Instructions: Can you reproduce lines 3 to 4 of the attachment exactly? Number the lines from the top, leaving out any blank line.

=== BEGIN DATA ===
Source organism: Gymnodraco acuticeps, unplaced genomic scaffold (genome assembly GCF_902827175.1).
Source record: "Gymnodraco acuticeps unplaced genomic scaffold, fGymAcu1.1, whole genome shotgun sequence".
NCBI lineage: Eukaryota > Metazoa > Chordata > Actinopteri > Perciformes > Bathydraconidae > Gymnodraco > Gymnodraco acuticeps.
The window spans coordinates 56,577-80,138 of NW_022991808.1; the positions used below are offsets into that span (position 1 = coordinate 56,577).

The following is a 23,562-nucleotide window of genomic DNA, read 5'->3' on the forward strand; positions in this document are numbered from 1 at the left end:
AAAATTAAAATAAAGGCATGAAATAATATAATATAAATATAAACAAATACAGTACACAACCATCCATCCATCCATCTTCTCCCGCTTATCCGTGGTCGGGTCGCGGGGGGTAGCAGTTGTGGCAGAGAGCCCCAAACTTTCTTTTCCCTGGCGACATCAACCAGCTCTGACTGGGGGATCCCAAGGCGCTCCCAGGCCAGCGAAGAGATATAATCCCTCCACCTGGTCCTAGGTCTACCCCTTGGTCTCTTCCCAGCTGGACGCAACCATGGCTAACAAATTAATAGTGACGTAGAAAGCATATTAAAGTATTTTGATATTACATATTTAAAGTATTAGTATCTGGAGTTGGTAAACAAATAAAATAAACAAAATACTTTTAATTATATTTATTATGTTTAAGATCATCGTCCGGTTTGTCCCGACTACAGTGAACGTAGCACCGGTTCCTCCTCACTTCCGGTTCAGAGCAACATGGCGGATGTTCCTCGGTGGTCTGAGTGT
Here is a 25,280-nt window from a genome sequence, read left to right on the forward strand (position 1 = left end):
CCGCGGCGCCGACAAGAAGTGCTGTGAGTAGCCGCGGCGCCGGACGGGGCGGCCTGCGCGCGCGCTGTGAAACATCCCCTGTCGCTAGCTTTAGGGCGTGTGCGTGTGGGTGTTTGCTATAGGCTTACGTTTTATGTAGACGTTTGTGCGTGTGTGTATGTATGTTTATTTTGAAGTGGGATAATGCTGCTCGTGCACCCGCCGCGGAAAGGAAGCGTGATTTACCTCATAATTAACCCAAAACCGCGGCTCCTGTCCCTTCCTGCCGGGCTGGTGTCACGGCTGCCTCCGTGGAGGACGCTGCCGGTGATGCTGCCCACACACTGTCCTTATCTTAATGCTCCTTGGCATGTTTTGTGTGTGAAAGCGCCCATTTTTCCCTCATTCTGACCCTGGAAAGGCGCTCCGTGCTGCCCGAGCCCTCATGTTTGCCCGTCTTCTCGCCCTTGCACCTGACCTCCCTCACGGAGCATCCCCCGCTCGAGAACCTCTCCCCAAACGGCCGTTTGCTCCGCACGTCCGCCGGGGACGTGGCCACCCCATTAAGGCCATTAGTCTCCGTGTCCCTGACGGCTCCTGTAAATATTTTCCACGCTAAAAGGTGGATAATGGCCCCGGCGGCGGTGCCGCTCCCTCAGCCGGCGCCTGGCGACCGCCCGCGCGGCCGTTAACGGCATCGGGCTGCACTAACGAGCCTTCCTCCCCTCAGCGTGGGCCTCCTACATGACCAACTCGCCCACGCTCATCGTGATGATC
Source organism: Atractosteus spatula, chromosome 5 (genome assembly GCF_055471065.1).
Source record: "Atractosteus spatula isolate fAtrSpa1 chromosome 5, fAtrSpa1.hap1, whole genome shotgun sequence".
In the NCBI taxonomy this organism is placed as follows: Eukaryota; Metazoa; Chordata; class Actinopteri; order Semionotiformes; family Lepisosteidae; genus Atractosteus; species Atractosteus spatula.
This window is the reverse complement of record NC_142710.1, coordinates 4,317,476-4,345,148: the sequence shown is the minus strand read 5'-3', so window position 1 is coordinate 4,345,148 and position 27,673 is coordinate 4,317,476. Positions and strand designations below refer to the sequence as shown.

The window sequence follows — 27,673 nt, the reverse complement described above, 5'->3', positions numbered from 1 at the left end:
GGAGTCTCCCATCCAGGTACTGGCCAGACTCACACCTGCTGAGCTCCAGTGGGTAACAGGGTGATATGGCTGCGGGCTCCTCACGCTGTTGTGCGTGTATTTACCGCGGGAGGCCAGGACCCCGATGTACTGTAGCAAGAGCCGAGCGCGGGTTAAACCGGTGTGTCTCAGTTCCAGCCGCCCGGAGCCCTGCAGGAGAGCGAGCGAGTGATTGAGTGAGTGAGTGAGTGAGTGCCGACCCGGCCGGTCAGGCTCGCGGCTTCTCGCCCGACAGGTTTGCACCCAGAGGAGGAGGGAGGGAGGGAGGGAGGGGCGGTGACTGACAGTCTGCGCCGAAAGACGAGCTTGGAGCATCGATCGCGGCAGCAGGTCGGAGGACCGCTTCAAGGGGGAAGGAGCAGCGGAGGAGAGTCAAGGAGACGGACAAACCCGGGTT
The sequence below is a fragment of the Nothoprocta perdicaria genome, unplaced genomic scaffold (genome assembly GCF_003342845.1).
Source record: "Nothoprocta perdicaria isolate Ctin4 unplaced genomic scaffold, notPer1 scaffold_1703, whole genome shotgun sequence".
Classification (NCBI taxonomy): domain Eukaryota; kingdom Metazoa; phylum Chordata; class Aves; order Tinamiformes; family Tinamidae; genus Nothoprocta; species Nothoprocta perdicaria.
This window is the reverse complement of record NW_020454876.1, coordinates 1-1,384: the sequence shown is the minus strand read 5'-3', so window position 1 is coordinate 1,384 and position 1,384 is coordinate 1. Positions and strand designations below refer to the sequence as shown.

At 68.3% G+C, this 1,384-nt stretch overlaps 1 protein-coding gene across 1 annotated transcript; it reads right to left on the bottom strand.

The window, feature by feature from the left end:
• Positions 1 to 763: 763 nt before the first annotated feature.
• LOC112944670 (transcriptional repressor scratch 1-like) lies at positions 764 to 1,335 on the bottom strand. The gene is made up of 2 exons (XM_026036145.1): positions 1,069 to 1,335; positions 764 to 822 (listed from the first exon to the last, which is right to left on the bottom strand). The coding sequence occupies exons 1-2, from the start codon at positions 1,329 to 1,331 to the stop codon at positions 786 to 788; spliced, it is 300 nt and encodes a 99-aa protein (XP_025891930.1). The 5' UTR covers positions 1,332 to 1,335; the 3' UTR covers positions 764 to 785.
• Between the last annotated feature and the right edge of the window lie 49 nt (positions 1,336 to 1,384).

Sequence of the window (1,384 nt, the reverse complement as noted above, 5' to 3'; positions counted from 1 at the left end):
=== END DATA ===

NCBI lineage: Eukaryota > Metazoa > Chordata > Actinopteri > Perciformes > Bathydraconidae > Gymnodraco > Gymnodraco acuticeps.
The window spans coordinates 56,577-80,138 of NW_022991808.1; the positions used below are offsets into that span (position 1 = coordinate 56,577).